Flaa v. Montano, C.A. No. 9146-VCG (Del. Ch. May 29, 2014)

This Court of Chancery decision should be read by anyone interested in the latest iteration of Delaware law on the topics of alleged vote-buying and the disclosures that are required when one is seeking written consents of shareholders in lieu of a stockholders meeting.

Prior Chancery decisions in this case were highlighted on these pages.

Flaa v. Montano, C.A. No. 9146-VCG (Del. Ch. (Feb. 24, 2014). Takeaway: One point that can be taken from this pithy Chancery ruling is that it is not necessary for a director to be actually seated on the board in order to use DGCL Section 225 to ask the court to determine if that person should be deemed a validly elected director.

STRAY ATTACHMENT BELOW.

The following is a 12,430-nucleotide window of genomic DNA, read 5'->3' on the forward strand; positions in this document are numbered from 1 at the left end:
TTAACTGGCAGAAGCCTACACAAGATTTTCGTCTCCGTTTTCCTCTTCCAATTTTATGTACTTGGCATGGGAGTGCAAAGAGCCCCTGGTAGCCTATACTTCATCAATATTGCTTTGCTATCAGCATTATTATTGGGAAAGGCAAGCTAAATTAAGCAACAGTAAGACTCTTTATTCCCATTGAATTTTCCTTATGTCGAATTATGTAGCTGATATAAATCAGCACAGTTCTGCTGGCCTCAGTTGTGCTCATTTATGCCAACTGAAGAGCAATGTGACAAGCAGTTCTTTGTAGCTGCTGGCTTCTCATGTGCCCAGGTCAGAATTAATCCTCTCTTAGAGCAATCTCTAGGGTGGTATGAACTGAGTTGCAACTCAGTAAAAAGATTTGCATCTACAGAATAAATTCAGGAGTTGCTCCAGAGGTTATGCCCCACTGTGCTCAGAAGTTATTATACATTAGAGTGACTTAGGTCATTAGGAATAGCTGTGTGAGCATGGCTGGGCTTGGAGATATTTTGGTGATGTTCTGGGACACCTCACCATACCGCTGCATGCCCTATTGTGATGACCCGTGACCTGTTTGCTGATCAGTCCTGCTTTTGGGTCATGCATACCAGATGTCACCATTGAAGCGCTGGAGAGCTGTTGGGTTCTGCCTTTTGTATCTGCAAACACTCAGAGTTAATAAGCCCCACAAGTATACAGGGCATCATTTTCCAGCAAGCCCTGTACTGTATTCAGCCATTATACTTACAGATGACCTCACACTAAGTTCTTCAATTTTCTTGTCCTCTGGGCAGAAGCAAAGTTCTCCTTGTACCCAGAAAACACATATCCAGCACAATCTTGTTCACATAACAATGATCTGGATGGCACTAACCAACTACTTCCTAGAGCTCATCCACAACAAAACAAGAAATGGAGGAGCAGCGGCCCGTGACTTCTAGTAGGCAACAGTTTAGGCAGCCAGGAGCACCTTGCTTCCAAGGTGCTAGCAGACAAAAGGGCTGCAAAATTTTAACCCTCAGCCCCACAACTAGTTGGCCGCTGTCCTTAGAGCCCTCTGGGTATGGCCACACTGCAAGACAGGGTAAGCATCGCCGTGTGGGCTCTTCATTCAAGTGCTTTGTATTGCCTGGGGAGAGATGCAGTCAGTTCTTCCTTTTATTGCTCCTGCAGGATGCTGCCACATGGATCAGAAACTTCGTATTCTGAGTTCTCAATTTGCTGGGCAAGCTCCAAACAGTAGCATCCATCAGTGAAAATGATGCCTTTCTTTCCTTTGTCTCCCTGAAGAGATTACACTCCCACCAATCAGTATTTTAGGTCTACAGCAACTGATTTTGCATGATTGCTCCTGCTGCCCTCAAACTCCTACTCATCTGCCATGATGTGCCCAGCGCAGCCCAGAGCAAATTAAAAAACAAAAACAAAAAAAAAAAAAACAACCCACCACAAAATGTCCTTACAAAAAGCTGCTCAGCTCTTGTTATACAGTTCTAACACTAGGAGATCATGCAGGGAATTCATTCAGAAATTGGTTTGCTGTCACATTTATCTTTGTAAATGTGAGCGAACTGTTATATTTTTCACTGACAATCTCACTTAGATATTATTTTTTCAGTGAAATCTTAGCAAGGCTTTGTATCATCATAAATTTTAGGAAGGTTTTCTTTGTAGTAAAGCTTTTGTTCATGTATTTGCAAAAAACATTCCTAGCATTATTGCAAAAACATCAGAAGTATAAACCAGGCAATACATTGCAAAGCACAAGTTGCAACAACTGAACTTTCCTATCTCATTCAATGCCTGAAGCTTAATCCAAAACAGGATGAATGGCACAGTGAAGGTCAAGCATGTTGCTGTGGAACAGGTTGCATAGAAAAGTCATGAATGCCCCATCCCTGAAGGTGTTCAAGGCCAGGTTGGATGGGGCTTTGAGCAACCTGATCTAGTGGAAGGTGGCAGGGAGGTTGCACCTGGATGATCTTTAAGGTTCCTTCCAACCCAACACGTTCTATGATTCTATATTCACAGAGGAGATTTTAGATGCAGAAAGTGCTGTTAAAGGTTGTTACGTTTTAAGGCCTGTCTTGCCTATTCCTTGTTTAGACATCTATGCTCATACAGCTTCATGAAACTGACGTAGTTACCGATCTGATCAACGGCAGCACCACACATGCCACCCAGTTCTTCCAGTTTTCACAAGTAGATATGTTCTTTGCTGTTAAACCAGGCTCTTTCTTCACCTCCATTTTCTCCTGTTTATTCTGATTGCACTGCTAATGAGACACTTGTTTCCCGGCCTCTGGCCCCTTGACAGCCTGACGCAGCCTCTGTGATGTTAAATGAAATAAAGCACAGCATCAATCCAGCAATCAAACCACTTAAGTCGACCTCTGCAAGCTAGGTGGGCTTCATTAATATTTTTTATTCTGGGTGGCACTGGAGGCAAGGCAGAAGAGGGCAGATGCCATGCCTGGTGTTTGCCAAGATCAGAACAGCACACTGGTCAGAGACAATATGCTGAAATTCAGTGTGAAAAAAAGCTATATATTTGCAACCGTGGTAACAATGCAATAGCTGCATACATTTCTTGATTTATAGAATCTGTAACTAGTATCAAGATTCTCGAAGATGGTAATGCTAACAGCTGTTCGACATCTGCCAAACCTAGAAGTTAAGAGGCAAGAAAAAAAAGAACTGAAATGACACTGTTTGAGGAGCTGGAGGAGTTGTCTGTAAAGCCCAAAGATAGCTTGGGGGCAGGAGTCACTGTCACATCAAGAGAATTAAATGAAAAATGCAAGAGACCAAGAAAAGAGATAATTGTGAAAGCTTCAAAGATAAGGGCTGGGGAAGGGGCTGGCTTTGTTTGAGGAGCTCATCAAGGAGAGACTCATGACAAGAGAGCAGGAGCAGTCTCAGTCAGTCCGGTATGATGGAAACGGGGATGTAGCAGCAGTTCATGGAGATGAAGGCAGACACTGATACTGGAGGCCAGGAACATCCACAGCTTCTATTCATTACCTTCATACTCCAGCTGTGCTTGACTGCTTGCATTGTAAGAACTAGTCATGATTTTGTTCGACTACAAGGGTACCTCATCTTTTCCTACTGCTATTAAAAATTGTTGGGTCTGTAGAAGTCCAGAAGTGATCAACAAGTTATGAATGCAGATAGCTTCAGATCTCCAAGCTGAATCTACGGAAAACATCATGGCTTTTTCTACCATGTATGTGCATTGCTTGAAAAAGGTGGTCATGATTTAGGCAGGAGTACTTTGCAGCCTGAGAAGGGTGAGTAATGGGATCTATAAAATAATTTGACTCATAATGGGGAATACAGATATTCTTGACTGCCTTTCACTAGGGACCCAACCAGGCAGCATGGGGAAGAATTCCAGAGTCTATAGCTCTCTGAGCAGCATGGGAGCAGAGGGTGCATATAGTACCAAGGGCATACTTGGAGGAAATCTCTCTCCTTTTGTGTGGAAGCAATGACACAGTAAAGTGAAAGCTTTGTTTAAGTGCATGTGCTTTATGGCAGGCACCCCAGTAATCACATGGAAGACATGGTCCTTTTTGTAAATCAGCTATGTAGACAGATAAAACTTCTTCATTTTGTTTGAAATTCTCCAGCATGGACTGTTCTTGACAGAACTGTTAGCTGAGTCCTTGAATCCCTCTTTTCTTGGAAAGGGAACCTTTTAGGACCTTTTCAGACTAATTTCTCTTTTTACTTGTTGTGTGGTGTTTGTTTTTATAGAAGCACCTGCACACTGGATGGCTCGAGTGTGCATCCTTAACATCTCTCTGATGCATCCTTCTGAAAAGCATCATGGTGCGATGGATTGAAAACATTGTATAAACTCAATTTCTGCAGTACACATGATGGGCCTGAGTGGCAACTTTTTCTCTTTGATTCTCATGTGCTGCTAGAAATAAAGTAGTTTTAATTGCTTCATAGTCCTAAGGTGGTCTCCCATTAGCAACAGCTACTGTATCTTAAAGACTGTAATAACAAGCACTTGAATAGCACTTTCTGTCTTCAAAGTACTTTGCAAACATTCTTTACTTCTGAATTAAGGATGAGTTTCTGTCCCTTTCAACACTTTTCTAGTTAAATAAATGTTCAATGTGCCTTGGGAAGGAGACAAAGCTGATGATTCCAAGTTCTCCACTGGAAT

A prior Chancery decision in this case was highlighted on these pages.

Flaa v. Montano, C.A. No. 8632-VCG (Del. Ch. Oct. 4, 2013).

This case is notable for its analysis of a challenge to the removal of directors based upon a written consent of stockholders.  In this grant of a motion for summary judgment in a Section 225 proceeding, the court allows extrinsic evidence to examine the validity of a written consent used to remove directors.  The extrinsic evidence considered by the court addressed both actual authority and apparent authority of the person who executed the written consents.  The court also considered arguments involving judicial estoppel pursuant to DGCL Section 225.